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Open hearth fireplaces may be eligible for a heating appliance rebate if residents’ are purchasing an electric insert. The program guidelines require that residents’ be replacing a wood burning heat source that is currently used as the primary home heating option. As fireplaces are rarely the primary heating option in a household, the replacement eligibility is up to the discretion of program administrators.
The program does not cover wood-burning inserts into an open hearth when there is no existing wood-burning insert. Typically installing a wood-burning insert into a fireplace results in increase use of the new wood-burning appliance, thereby resulting in total increase in air particulate emissions. Open hearth fireplaces tend to be used on special occasions, whereas once inserts are installed wood burning occurs much more frequently.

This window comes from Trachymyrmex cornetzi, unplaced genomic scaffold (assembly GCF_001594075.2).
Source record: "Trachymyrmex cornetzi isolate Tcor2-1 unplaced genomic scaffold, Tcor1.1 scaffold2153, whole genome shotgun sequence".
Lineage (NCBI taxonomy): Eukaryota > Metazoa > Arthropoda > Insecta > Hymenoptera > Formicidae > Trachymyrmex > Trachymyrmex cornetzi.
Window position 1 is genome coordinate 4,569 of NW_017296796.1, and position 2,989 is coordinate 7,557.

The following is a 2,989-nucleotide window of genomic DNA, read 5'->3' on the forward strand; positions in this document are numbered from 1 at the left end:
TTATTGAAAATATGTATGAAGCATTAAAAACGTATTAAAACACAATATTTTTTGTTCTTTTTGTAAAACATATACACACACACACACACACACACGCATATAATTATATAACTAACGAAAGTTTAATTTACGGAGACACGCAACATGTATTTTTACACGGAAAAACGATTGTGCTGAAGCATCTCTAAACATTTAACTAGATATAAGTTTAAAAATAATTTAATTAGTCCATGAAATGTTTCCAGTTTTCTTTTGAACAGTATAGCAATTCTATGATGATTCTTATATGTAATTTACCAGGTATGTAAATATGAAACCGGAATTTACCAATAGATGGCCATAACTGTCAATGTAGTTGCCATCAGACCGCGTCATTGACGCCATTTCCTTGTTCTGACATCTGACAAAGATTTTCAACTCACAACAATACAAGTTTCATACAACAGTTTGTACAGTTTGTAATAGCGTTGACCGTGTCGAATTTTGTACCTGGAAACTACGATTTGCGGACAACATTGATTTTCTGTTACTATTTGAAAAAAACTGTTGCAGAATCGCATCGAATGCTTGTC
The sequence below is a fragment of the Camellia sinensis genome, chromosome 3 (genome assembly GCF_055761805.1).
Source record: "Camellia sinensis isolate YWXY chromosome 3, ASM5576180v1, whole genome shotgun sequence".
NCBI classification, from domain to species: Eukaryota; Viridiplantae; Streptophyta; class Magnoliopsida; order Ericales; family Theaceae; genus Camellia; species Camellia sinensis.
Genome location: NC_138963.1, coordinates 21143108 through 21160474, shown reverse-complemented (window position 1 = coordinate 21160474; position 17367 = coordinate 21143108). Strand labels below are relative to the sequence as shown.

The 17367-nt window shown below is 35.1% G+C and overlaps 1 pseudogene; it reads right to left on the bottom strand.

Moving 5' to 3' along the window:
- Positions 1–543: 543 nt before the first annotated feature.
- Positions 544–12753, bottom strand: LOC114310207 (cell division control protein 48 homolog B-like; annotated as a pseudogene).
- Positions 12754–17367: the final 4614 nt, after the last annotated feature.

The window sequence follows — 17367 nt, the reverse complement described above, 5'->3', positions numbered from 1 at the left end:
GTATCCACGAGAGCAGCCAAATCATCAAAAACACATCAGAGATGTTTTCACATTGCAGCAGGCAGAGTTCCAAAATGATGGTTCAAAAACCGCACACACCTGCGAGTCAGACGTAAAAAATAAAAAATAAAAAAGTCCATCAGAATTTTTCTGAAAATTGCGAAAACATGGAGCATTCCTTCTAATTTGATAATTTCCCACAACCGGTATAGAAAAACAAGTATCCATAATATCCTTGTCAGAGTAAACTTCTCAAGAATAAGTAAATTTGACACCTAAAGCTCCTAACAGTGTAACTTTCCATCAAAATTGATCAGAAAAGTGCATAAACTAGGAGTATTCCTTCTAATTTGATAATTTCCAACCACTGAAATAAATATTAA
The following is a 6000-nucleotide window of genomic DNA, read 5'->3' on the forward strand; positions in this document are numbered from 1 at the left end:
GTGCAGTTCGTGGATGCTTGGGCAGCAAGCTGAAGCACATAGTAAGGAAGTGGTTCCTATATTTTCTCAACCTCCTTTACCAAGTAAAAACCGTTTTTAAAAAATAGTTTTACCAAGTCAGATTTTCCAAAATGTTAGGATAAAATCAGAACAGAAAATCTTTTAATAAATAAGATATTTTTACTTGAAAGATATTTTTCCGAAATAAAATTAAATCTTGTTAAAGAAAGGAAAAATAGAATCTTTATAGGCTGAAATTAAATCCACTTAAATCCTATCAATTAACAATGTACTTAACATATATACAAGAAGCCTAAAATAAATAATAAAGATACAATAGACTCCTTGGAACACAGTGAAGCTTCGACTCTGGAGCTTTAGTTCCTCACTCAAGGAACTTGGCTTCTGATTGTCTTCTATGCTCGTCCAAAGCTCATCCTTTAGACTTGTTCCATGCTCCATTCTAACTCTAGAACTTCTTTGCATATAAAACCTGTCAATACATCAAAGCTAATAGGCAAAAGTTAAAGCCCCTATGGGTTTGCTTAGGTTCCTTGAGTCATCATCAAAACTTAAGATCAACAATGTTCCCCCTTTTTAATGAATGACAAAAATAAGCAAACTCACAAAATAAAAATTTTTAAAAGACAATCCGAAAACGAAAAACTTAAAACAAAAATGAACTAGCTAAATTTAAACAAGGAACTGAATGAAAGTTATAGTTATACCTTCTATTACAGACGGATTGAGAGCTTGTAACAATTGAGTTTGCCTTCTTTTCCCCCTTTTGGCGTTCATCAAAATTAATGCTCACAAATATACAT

If residents already have a wood burning fireplace insert that is at least 5 years old or uncertified, residents’ may be eligible to replace the insert with a new EPA- or CSA-certified wood burning appliance.
Program start date is January 15, 2020. The homeowner must purchase and install the new appliance after the program start date. Program end date is November 30, 2020. The homeowner must purchase and install the new appliance, dispose of old appliance for recycling, and submit all completed required documentation before the program end date. Homeowners with incomplete applications by November 30, 2020 will be considered ineligible for the 2020 program.
The following table outlines the eligible appliances and rebate values for the 2020 Woodstove Replacement Program. Additional $50 rebates are provided by registered retailers for EPA or CSA certified wood appliances and $150 for heat pumps.